McConnell R, et al. (2015). Electronic-Cigarette Use and Respiratory Symptoms in Adolescents. Society for Research on Nicotine and Tobacco 2015, PA6-4 (Presentation).

McGrath-Morrow SA, et al. (2015). The effects of electronic cigarette emissions on systemic cotinine levels, weight and postnatal lung growth in neonatal mice. PLoS One 10: e0118344.

McRobbie, H., Bullen, C., Hartmann-Boyce, J., and Hajek, P. (2014). Electronic cigarettes for smoking cessation and reduction. Cochrane Database of Systematic Reviews. 12:CD010216.

Rowell, T. R., Lee, S., and Tarran, R. (2015). Select E-Cigarette Flavors Alter Calcium Signaling Cell Viability And Proliferation in Lung Epithelia. American Thoracic Society International Conference Abstracts.

Sussan TE, Gajghate S, Thimmulappa RK, Ma J, Kim JH, Sudini K, Consolini N, Cormier SA, Lomnicki S, Hasan F, Pekosz A, Biswal S. (2015). Exposure to electronic cigarettes impairs pulmonary anti-bacterial and anti-viral defenses in a mouse model. PLoS One 10: e0116861.

Thornburg, J., Malloy, Q., Cho, S-H. Studabaker, W., and Lee, Y. O. (2014). Exhaled Electronic Cigarette Emissions: What’s Your Secondhand Exposure? RTI Press. Available at: Accessed March 28, 2016.

Thornburg, J. (2016). E-Cigarettes and Vapor Products: State of the Science. Presentation to Orange County Board of Health on January 27, 2016. Available at: Accessed March 28, 2016.

Tierney, P. A., Karpinski, C. D., Brown, J. E., Luo, W., & Pankow, J. F. (2015). Flavour chemicals in electronic cigarette fluids. Tobacco Control. TC Online First. 10.1136/tobaccocontrol-2014-052175.

Tverdal, A., & Bjartveit, K. (2006). Health consequences of reduced daily cigarette consumption.  Tobacco Control, 15(6), 472-480.

U.S. Department of Health and Human Services. (2014). The Health Consequences of Smoking: 50 Years of Progress. A Report of the Surgeon General. Atlanta, GA: U.S. Department of Health and Human Services, Centers for Disease Control and Prevention, National Center for Chronic Disease Prevention and Health Promotion, Office on Smoking and Health.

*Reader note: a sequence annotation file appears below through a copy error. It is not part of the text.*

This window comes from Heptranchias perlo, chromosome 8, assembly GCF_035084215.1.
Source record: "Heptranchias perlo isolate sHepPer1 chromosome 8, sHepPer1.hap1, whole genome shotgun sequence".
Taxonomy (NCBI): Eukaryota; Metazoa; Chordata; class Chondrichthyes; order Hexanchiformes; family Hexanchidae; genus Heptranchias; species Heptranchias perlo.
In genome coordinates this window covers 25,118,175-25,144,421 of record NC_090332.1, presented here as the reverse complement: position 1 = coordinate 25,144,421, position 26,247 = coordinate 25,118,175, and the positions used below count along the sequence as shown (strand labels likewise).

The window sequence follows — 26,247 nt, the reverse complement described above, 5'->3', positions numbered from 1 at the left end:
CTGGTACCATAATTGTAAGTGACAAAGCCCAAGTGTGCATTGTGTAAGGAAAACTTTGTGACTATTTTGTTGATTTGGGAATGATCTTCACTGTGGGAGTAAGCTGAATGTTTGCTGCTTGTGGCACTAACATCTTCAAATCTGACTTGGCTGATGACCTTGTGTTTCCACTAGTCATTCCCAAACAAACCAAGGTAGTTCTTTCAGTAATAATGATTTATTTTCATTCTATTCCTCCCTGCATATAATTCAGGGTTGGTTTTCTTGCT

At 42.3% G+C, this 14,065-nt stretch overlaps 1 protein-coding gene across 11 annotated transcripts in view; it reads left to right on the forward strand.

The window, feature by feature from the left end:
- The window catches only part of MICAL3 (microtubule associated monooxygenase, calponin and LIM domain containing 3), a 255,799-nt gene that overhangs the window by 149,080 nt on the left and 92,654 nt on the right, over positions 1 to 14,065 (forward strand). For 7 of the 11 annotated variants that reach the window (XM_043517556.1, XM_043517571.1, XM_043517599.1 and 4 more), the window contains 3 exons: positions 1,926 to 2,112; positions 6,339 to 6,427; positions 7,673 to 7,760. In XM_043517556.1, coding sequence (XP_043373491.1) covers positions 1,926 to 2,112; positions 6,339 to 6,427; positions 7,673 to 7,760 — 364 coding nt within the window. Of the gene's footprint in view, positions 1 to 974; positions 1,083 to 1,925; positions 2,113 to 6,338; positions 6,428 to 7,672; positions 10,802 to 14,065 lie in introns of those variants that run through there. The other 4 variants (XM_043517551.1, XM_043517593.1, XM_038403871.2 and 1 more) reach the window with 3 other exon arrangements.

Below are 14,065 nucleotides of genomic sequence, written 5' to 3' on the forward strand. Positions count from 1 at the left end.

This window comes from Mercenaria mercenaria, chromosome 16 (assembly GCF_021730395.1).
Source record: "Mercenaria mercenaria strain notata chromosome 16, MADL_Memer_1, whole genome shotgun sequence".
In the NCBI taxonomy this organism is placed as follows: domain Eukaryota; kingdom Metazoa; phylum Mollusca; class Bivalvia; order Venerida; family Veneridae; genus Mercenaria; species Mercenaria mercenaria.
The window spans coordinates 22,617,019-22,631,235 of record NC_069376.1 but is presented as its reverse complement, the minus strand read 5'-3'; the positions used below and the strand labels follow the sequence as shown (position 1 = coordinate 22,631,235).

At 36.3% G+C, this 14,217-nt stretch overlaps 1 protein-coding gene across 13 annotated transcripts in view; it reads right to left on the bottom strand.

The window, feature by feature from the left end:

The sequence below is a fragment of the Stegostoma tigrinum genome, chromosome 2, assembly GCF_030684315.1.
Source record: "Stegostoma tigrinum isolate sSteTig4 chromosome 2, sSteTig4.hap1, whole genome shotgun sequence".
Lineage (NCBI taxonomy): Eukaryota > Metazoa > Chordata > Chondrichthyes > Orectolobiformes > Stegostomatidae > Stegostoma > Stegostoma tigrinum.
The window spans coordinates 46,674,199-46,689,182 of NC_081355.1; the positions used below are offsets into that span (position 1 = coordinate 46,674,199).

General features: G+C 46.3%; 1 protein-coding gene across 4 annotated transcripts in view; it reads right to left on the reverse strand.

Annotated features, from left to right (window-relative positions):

Vardavas CI, Anagnostopoulos N, Kougias M, Evangelopoulou V, Connolly GN, Behrakis PK. (2012). Short-term pulmonary effects of using an electronic cigarette: impact on respiratory flow resistance, impedance, and exhaled nitric oxide. Chest 141: 1400–1406.

Varughese, S., Teschke, K., Brauer, M., Chow, Y., van Netten, C., & Kennedy, S. M. (2005). Effects of theatrical smokes and fogs on respiratory health in the entertainment industry. American Journal of Industrial Medicine, 47, 411–418.

Wieslander G, Norback D, Lindgren T. (2001). Experimental exposure to propylene glycol mist in aviation emergency training: acute ocular and respiratory effects. Occup Environ Med 58: 649–655.

Williams RS, Derrick J, Ribisl KM. Electronic Cigarette Sales to Minors via the Internet. JAMA pediatrics. 2015;169(3):e1563-e1563.

Wu Q, Jiang D, Minor M, Chu HW. (2014). Electronic cigarette liquid increases inflammation and virus infection in primary human airway epithelial cells. PLoS One 9: e108342.

Youth Risk Behavior Survey (YRBS)– Preliminary Data. (2015). Phone communication with Scarlett Steinert, Chapel-Hill Carrboro City Schools, on February 23, 2016.